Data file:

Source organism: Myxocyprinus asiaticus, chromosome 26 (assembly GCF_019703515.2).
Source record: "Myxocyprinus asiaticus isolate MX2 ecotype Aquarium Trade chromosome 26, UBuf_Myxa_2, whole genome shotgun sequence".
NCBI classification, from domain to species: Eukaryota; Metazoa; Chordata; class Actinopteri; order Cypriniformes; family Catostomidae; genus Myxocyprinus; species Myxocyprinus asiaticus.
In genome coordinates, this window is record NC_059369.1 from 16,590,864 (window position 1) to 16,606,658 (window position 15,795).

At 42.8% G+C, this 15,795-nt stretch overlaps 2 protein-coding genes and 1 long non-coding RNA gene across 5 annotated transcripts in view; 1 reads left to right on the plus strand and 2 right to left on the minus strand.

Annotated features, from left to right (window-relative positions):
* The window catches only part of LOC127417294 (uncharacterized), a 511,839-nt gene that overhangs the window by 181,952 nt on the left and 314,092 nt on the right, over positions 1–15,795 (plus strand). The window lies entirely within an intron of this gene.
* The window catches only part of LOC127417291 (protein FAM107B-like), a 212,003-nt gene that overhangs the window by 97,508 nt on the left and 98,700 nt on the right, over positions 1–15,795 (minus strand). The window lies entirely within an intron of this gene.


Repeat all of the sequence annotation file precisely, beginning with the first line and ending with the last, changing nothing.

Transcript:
Source organism: Myxocyprinus asiaticus, chromosome 26 (assembly GCF_019703515.2).
Source record: "Myxocyprinus asiaticus isolate MX2 ecotype Aquarium Trade chromosome 26, UBuf_Myxa_2, whole genome shotgun sequence".
NCBI classification, from domain to species: Eukaryota; Metazoa; Chordata; class Actinopteri; order Cypriniformes; family Catostomidae; genus Myxocyprinus; species Myxocyprinus asiaticus.
In genome coordinates, this window is record NC_059369.1 from 16,590,864 (window position 1) to 16,606,658 (window position 15,795).

At 42.8% G+C, this 15,795-nt stretch overlaps 2 protein-coding genes and 1 long non-coding RNA gene across 5 annotated transcripts in view; 1 reads left to right on the plus strand and 2 right to left on the minus strand.

Annotated features, from left to right (window-relative positions):
* The window catches only part of LOC127417294 (uncharacterized), a 511,839-nt gene that overhangs the window by 181,952 nt on the left and 314,092 nt on the right, over positions 1–15,795 (plus strand). The window lies entirely within an intron of this gene.
* The window catches only part of LOC127417291 (protein FAM107B-like), a 212,003-nt gene that overhangs the window by 97,508 nt on the left and 98,700 nt on the right, over positions 1–15,795 (minus strand). The window lies entirely within an intron of this gene.